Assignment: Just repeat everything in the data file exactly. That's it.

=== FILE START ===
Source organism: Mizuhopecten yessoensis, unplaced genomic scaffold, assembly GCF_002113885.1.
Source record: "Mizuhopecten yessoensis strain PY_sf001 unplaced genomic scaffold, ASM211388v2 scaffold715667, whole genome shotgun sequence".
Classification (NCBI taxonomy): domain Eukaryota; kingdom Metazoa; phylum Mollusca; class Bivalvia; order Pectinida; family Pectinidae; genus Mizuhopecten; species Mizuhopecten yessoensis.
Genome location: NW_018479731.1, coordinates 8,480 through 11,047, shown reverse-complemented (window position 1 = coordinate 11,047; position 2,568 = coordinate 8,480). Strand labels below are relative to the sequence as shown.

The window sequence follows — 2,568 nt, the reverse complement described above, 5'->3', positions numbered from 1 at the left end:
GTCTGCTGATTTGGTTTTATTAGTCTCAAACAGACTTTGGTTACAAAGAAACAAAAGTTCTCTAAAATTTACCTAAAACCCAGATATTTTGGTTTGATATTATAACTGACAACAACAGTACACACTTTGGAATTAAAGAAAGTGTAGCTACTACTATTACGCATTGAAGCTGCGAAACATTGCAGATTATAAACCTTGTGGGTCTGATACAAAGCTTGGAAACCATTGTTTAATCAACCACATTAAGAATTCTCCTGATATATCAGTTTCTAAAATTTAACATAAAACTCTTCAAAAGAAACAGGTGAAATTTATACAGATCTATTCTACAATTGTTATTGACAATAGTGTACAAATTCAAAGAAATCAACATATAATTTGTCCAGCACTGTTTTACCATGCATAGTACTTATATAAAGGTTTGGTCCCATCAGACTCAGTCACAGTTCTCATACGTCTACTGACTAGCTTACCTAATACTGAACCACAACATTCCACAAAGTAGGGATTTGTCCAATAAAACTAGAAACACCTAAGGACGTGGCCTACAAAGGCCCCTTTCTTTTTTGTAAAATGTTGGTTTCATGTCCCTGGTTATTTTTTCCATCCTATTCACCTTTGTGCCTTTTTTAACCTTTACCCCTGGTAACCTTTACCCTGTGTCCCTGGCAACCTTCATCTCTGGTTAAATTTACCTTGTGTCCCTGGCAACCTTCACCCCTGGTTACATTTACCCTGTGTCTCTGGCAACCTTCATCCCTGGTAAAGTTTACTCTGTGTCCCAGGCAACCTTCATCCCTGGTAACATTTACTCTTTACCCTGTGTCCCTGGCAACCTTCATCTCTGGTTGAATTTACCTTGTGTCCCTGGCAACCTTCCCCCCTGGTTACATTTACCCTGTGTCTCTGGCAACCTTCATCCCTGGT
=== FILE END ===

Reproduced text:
Source organism: Mizuhopecten yessoensis, unplaced genomic scaffold, assembly GCF_002113885.1.
Source record: "Mizuhopecten yessoensis strain PY_sf001 unplaced genomic scaffold, ASM211388v2 scaffold715667, whole genome shotgun sequence".
Classification (NCBI taxonomy): domain Eukaryota; kingdom Metazoa; phylum Mollusca; class Bivalvia; order Pectinida; family Pectinidae; genus Mizuhopecten; species Mizuhopecten yessoensis.
Genome location: NW_018479731.1, coordinates 8,480 through 11,047, shown reverse-complemented (window position 1 = coordinate 11,047; position 2,568 = coordinate 8,480). Strand labels below are relative to the sequence as shown.

The window sequence follows — 2,568 nt, the reverse complement described above, 5'->3', positions numbered from 1 at the left end:
GTCTGCTGATTTGGTTTTATTAGTCTCAAACAGACTTTGGTTACAAAGAAACAAAAGTTCTCTAAAATTTACCTAAAACCCAGATATTTTGGTTTGATATTATAACTGACAACAACAGTACACACTTTGGAATTAAAGAAAGTGTAGCTACTACTATTACGCATTGAAGCTGCGAAACATTGCAGATTATAAACCTTGTGGGTCTGATACAAAGCTTGGAAACCATTGTTTAATCAACCACATTAAGAATTCTCCTGATATATCAGTTTCTAAAATTTAACATAAAACTCTTCAAAAGAAACAGGTGAAATTTATACAGATCTATTCTACAATTGTTATTGACAATAGTGTACAAATTCAAAGAAATCAACATATAATTTGTCCAGCACTGTTTTACCATGCATAGTACTTATATAAAGGTTTGGTCCCATCAGACTCAGTCACAGTTCTCATACGTCTACTGACTAGCTTACCTAATACTGAACCACAACATTCCACAAAGTAGGGATTTGTCCAATAAAACTAGAAACACCTAAGGACGTGGCCTACAAAGGCCCCTTTCTTTTTTGTAAAATGTTGGTTTCATGTCCCTGGTTATTTTTTCCATCCTATTCACCTTTGTGCCTTTTTTAACCTTTACCCCTGGTAACCTTTACCCTGTGTCCCTGGCAACCTTCATCTCTGGTTAAATTTACCTTGTGTCCCTGGCAACCTTCACCCCTGGTTACATTTACCCTGTGTCTCTGGCAACCTTCATCCCTGGTAAAGTTTACTCTGTGTCCCAGGCAACCTTCATCCCTGGTAACATTTACTCTTTACCCTGTGTCCCTGGCAACCTTCATCTCTGGTTGAATTTACCTTGTGTCCCTGGCAACCTTCCCCCCTGGTTACATTTACCCTGTGTCTCTGGCAACCTTCATCCCTGGT